All in the "Spin" of Things, Eh?

Guess it depends on the "spin", er, the twist, of words! This story is a great one, even though the ties to Reid are not real. This story is one that illustrates how stories can change over time. It is easy to imagine the "history revised" version being told by descendants who might be ashamed of the illustrious past of their ancestors. Just remember that the next time someone tells you they are related to royalty or they had 10 horsethieves in the family. Genealogy. The family stories can be amusing, but it's best done with the facts.

Go on and read this lore and just-- smile with the twist on the words.

Judy Wallman, a professional genealogy researcher in southern California, was doing some personal work on her own family tree.

She discovered that Congressman Harry Reid's great-great uncle, Remus Reid, was hanged for horse stealing and train robbery in Montana in 1889. Both Judy and Harry Reid share this common ancestor.

The only known photograph of Remus shows him standing on the gallows in Montana territory:

On the back of the picture Judy obtained during her research is this inscription:
'Remus Reid, horse thief, sent to Montana Territorial Prison 1885,
escaped 1887, robbed the Montana Flyer six times.
Caught by Pinkerton detectives, convicted and hanged in 1889.'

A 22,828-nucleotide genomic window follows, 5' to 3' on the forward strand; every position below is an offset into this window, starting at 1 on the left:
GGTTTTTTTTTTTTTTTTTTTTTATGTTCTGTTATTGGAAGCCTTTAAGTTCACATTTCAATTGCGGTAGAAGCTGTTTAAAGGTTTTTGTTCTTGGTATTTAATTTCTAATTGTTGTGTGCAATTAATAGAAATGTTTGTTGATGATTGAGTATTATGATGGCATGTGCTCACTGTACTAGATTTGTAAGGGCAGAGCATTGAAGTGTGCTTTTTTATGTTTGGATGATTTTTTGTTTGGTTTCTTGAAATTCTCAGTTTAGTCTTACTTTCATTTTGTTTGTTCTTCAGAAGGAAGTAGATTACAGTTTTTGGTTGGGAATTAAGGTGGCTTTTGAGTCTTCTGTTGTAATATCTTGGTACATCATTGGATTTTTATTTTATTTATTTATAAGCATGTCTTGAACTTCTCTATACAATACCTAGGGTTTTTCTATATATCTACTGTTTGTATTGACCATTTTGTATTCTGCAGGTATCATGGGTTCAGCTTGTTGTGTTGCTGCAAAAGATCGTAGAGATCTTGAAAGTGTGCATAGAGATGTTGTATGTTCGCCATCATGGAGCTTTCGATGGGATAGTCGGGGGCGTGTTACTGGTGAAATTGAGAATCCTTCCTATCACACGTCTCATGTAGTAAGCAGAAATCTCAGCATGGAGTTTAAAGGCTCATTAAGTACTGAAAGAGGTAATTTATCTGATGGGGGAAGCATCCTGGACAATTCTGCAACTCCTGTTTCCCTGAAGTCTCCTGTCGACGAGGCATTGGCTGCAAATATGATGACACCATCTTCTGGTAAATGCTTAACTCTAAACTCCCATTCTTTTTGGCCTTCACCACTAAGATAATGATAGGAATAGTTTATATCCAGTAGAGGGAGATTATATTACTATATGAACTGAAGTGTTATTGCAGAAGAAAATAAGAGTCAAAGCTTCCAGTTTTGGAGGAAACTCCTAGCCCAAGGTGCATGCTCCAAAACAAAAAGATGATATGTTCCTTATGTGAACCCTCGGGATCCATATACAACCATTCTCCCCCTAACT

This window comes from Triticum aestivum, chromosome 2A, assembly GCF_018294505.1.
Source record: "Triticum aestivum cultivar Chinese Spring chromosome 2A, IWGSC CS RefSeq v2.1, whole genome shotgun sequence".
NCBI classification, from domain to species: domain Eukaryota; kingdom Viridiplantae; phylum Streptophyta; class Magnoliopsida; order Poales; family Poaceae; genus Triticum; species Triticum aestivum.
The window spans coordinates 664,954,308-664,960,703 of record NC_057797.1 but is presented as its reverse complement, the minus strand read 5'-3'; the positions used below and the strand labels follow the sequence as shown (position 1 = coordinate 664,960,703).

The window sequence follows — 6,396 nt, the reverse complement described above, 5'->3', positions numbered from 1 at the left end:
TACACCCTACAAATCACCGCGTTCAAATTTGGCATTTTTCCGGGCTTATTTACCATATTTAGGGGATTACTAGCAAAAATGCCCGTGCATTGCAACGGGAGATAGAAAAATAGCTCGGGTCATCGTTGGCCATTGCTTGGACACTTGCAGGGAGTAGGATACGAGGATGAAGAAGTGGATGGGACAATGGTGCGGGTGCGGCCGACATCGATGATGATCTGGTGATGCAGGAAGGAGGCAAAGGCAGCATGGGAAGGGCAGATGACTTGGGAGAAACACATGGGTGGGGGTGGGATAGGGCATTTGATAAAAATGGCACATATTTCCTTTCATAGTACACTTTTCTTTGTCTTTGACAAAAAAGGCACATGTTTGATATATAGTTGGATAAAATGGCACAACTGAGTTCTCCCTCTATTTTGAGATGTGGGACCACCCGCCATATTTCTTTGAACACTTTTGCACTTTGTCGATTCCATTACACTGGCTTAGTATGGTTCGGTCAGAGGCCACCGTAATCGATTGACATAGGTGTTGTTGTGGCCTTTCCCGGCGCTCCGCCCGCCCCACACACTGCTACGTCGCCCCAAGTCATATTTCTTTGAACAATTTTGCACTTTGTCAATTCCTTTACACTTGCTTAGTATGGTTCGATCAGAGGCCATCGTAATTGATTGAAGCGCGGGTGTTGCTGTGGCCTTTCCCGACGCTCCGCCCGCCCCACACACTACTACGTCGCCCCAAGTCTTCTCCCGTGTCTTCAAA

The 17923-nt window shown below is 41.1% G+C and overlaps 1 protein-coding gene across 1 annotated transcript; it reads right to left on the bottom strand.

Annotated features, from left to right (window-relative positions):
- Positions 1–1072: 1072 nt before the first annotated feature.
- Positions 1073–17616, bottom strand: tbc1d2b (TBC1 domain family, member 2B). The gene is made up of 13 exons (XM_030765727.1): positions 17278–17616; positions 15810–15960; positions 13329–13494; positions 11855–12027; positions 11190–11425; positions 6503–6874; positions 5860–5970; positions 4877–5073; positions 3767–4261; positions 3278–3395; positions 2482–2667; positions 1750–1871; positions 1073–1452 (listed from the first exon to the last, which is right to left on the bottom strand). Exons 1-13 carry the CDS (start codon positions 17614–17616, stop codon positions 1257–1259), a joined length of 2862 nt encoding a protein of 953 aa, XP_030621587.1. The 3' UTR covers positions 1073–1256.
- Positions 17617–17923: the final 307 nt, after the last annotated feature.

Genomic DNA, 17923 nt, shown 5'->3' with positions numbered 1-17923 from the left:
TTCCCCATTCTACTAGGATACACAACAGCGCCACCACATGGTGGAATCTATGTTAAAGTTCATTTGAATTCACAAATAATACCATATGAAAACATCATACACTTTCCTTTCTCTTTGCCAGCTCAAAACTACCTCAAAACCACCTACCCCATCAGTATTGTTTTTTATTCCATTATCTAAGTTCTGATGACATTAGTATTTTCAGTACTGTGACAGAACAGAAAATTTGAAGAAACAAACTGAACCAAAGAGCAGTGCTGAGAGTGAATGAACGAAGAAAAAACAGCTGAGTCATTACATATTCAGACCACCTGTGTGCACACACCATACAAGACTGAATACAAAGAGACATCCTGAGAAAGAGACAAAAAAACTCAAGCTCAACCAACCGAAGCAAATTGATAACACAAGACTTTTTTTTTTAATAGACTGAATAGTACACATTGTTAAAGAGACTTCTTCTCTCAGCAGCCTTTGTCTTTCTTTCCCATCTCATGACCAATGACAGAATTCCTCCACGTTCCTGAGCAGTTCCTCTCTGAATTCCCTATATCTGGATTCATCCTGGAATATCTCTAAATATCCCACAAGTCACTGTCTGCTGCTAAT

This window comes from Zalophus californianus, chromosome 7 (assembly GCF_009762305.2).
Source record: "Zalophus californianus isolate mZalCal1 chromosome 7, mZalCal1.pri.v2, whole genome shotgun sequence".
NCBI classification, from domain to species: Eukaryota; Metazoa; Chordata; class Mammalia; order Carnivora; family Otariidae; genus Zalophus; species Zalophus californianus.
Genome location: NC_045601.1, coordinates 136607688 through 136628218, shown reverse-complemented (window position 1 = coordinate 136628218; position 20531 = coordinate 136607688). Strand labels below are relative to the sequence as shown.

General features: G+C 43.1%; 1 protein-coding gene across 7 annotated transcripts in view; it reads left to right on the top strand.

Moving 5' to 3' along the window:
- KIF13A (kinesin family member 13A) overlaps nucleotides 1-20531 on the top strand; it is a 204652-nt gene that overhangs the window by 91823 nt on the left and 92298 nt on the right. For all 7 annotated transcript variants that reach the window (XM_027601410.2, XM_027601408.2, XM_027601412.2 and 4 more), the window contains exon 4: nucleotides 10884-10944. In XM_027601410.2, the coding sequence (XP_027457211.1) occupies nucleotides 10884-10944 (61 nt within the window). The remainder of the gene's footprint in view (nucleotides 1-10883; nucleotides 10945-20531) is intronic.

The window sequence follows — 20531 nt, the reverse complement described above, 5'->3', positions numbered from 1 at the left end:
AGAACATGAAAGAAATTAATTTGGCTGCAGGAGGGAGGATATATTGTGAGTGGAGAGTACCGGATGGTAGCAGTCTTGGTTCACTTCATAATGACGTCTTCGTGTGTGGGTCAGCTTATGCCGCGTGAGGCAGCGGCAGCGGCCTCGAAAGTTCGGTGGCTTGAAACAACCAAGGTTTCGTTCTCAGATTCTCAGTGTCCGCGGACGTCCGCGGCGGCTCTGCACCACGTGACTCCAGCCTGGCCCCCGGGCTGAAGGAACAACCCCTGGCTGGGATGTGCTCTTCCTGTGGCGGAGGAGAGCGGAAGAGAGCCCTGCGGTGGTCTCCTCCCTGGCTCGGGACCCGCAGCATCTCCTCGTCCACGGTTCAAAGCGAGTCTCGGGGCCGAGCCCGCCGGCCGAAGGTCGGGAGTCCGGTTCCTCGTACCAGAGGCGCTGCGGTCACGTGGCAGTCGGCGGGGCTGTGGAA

So Judy recently e-mailed Congressman Harry Reid for information about their great-great uncle.

Believe it or not, Harry Reid's staff sent back the following biographical sketch for her genealogy research:

"Remus Reid was a famous cowboy in the Montana Territory .
His business empire grew to include acquisition of valuable
equestrian assets and intimate dealings with the Montana railroad.
Beginning in 1883, he devoted several years of his life to government
service, finally taking leave to resume his dealings with the railroad.
In 1887, he was a key player in a vital investigation run by the
renowned Pinkerton Detective Agency.
In 1889, Remus passed away during an important civic function
held in his honor when the platform upon which he was standing

NOW THAT's how it's done, Folks!

Thursday, January 21, 2010

Volunteer to Help the Grim Reaper

Busy volunteers have been keeping me busy as we attempt to assist the Grim Reaper. No, we are not in the business of making death. Yes, we are in the business of genealogy finds.

A few days ago I suggested to one of the Rootsweb groups to which I belong that it would be cool if we could have a death index of old online newspapers for Allegheny County. Click here to read more on my moment of madness.

I've been so busy typing all the names that have come in that now my family is starting to make noises like they're hungry or something. Arrggghhh!

The index is being hosted on the USGenWeb Archives in Pennsylvania. Click here for the fastest way to check out to see if your family is there yet. It's a work in progress and is being very well received by genealogy and history buffs.

Today, my volunteer time has paid off. One of the group who has been busy reading the old newspapers sent in her death stuff and, viola, there is a cousin of mine.

This death notice was really cool. Ok, maybe just interesting to others.

Elizabeth STURGEON who died in 1916 died of heart failure. No big deal there.

What was the "aha" moment was when and where---